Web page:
Some may say “baby writer,” I say I don’t wear diapers.

screenwriter, author, Rolando Gomez

Enjoying a conversation with Morgan Freeman next to his jet outside his private hangar.

I’ve had the fortune of traveling to 45 countries as a photographer and photojournalist, photographing everything from U.S. presidents to Playboy Playmates and an American Idol star. I’ve ridden in an A-list celebrity’s jets, captured history, and have met very successful people thanks to my camera. My fans often say, “I wish I had your life,” and my usual response is, “until you find out how many people have tried to take the life out of me.”

As they look at me in silence, I begin to explain, it’s always glitz and glamour.

I grew up in a family where an “I love you” was rare. A spirit-soaked father that often abused my mother during my childhood and teenage years was our foundation of love. I faced racism in an east coastal Texas town and my brother Israel’s arm was dislocated in the fourth grade as he tried to defend our last name one day as we walked home from elementary school. I married young and shortly after my second daughter was born I was divorced from my young, predominately Irish wife thanks to racism. That same day, to ensure medical insurance and so I could contribute to the support of my children, I joined the army.

After my initial training at Ft. Knox, my then ex-wife decided to secretly remarry me and with military orders for Germany, the plan was for all of us to leave racism behind. The military required that I extend my two-year tour in Germany in order for my family to join me. All went well until her family saw the marriage license in the local paper, and that led to another divorce. Her and the children never made it to Germany and I was now stuck with a three-year overseas tour that would turn into five.

After 18 months with an infantry unit, I was assigned to the army’s V Corps headquarters in Frankfurt. There I’d become the personal photographer to the new corps commander, Lt. Gen. George A. Jouwlan, where he’d earn his fourth star and move to Panama as the new Commander in Chief, United States Southern Command. I went from Germany to Desert Storm, but the deployment was shortened after Gen. Joulwan requested I be reassigned to his command in Central America.

Helocast Army Rangers

U.S. Army Rangers prepare for a helocast.

The next 26 months, at USSOUTHCOM, I’d focus on our primary mission, Operation Support Justice, aka the Latin American Drug War during the Pablo Escobar era plus the Shining Path guerillas. I’d meet ambassadors and other dignitaries including president George H.W. Bush and his wife Barbara, plus Carol Hallett, the U.S. Customs commissioner at the time, and the administrator of the DEA, Judge Robert Bonner. I worked with many federal agencies in the collection of intelligence in the jungles of South and Central America.

After my tour, I was assigned to public affairs with the Army and Air Force Hometown News service where I’d run the pictorial branch. During that period as a soldier, I deployed on many missions including the Rwanda Refugee crisis then on to the invasion of Haiti. After almost nine years in the army, I left active-duty and was immediately hired back in my old job, but now as a U.S. Air Force civilian where I still deployed on real-world missions around the globe including a cover story for Parade magazine, co-illustrated with the late, Pulitzer prize winner Eddie Adams.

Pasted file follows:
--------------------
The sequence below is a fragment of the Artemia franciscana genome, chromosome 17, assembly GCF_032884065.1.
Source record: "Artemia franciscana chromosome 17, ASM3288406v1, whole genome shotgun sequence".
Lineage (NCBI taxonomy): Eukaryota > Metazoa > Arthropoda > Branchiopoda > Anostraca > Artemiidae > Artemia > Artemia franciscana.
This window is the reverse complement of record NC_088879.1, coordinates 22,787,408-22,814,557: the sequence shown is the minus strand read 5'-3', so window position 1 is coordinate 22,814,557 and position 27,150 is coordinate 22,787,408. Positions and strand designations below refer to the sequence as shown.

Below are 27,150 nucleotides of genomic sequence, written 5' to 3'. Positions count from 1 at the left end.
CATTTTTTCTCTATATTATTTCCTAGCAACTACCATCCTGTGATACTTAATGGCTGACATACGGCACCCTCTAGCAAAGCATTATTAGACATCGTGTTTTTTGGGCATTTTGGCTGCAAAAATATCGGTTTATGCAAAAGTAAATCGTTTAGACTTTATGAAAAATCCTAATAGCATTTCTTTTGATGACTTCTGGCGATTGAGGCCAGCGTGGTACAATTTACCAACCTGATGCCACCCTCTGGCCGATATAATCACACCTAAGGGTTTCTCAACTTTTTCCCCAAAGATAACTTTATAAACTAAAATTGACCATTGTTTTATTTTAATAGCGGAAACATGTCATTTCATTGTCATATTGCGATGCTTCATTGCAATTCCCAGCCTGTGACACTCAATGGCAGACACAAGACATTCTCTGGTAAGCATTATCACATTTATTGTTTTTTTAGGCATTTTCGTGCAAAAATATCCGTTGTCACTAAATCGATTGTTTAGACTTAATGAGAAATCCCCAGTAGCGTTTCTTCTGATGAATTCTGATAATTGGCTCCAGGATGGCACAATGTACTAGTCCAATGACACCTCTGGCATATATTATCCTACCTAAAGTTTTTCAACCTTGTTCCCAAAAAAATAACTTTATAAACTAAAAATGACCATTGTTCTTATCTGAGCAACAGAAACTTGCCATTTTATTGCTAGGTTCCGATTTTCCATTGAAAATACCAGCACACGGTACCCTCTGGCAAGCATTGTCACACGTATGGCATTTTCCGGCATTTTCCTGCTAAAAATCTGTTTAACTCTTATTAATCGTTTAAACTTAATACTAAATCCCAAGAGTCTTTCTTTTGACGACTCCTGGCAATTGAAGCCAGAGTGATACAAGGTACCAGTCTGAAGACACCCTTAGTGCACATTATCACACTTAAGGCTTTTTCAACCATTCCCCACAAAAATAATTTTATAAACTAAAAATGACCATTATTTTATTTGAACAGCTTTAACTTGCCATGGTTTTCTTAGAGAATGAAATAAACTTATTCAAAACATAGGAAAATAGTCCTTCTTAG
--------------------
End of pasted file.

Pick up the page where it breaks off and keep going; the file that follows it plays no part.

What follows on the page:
Parade Magazine Cover

My largest tear sheet was a cover story for Parade magazine, circulation 32 million printed copies on Dec. 19, 1999, delivered the Sunday before Christmas.

Eventually I moved to the Air Force News Agency side of the building where as the newly created position as Chief of the Multimedia Branch, I’d ensure the radio and television programs plus photos for the Air Force website were maintained daily. Somewhere during that period I’d do model portfolios on my off time, earned my four-year degree, and eventually opened up a website that led to four photography “how-to” book contracts on photographing women and with that success plus my photography workshops, I left government service.

With the new fame of photographing women combined with growing up in a family that never expressed love, plus PTSD, I made some poor decisions. While I can’t take those mistakes back, I can only share them with you in my upcoming memoirs and my new love as a screenwriter.

My goal is to give back through my prose and screenplays so other people don’t make the same mistakes I’ve made plus so others can know the root causes of the darkness that life hands us at times whether it’s parental alienation or racism. I hope to help people understand why we do the things we do, right or wrong.

As photography fast becomes my serious hobby, I heal through my writing so that not all is lost. If I help one person through my stories in print or on screen, then I’ve succeeded to help others avert the pain — and Hollywood if you’re listening, someday I’d like to say, “I was once a ‘baby writer’ that never wore diapers.”Screenwriter, author, Rolando Gomez


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Branding, Web Design
Photography, Ecommerce

Master's Degree

Master of Arts, Berlin

Work Experience

Graphic Design 2015.

Photographer 2013-2016.
New York

Based in